Infographic courtesy of WRAP
Sustainable fashion is important because a non-circular economy cannot live on indefinitely and eventually we will run out of resources and find ourselves with an unmanageable amount of landfill and waste on our planet. In a circular economy and with the likes of sustainable fashion, it is possible to continue indefinitely in a manageable way that is not damaging to the environment or the health and well-being of people.
'Fast fashion' is a term that describes how quickly clothing is mass produced, marketed, and bought in the current market. Clothing retailers like Primark are currently under scrutiny for selling clothing so cheaply as this is said to fuel the fast fashion frenzy and encourage shoppers to buy lots of cheap items, not care for them, and then discard them after only a few wears.
Infographic courtesy of BBC
Why is fast fashion bad?
There is evidence to show that:
- British shoppers buy far more new clothes than any nation in Europe.
- People are buying twice as many items of clothing as they did a decade ago.
- Fish in the seas are eating synthetic fibres dislodged in the wash.
Cheap clothing encourages a 'throw away' society where everything is disposable. This is bad for the environment as landfills are filling up with rubbish and the oceans are filling up with plastic. The more we produce and consume, the more our planet suffers.
It is not only our environment that is suffering from fast fashion. Have you ever stopped to think about who exactly made those cheap t-shirts for sale in Primark? It's time for big brands and large clothing companies to be more transparent about their production chains and how their workers are treated.
This is why the slow fashion movement is so important and is also why the campaign 'who made my clothes' was created.
Image courtesy of Trusted Clothes sustainability blog
What is the slow fashion movement?
The 'slow fashion' movement is a new campaign that aims to educate consumers on their purchases and to question the ethics of the fashion they are buying.
Sustainable fashion is the future
The most influential part of modern life, whether we like it or not, is money. Until this changes, animals, humans and the environment will continue to be abused in the name of profit. Socially responsible companies aim to maximise long-term profits whilst balancing a respect for wider social issues.
It’s easy to think that just one person won’t make a difference.
The faster ethically responsible companies grow, the more pressure they will place on other companies, investors, and banks to move away from unethical practices. As irresponsible practices are being forced under the spotlight, public concern is growing over the treatment of animals, people and the environment, making companies involved in these areas less viable in the long term as we become more educated about how our products are made.
Socially responsible investments are now more widely recognised as safe long term investment strategies. The combination of consumer, investment and business pressure can bring about lasting change – change which will benefit people, animals and the environment.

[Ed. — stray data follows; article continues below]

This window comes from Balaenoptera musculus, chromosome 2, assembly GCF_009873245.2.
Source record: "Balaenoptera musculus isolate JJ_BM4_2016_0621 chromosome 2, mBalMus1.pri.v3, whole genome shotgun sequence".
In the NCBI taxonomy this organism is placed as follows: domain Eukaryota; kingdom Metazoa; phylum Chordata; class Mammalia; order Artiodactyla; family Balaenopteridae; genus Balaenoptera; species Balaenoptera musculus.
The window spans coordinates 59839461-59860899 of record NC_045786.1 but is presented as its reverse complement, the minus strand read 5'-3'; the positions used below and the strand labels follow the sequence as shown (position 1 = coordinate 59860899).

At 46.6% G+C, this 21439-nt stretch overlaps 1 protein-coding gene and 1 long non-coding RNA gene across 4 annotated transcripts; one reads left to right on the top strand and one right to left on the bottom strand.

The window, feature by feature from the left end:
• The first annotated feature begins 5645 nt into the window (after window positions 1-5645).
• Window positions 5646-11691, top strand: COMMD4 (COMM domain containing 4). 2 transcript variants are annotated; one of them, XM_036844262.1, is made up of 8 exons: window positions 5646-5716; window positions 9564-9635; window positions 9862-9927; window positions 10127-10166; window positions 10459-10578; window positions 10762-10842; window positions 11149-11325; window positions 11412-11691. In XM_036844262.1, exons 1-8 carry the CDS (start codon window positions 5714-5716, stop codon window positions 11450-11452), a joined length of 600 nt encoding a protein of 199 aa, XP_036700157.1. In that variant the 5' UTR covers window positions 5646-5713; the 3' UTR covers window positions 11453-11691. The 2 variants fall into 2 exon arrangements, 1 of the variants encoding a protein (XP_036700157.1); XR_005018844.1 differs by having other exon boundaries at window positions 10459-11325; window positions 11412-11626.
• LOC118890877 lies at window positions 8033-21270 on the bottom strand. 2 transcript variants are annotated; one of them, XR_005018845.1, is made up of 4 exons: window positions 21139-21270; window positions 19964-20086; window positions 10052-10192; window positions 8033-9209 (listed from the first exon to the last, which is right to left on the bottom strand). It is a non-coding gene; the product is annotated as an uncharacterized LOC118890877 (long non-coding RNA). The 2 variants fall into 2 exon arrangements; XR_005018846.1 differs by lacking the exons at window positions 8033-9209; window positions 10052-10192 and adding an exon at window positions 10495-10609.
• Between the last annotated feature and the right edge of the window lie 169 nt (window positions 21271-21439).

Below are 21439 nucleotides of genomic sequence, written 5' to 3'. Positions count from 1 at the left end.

The Ethical Consumer 2015 report found we’re starting to support ethical products: the value of the ethical market has grown from £35 billion to £38 billion.
Sustainable fashion market analysis
The fashion industry isn’t all doom and gloom. Ethical fashion is no longer just a niche sector; it’s becoming part of the mainstream fashion industry.
- 48% of US millennial consumers choose brands that actively support social causes (BCG, 2014)
- 50% of US adults identify as ‘green consumers’
- 13% identify as ‘super green’ meaning they purchase organic and sustainable products, are informed about the products they buy, and expect retailers to keep environmental damage to a minimum (Forrester, 2013)
Delivering premium style and technical function in an ethical way requires extensive research and extra time, but good things come to those who wait.
"Eco fashion is now a $5 billion per year industry, whereas just ten years ago it hadn’t even cracked $1 billion. This might still be a small share of global revenue, but its growth signals a major shift." - Ethea
Sustainability issues in the fashion industry
There are many varied sustainability issues in the fashion industry. These can be put into two main categories: environmental factors and social factors;
There are many environmental issues in the fashion industry: chemicals, waste, pollution, energy, and water.
There are also many social issues: working hours, modern slavery, child labour, regular employment, and healthy & safety.
It's very important to question the ethics of the brands you support and the clothing companies that you buy from. Question all of the above aspects and make these large corporations face the hard facts that this is not sustainable long term and something has to change, and change soon.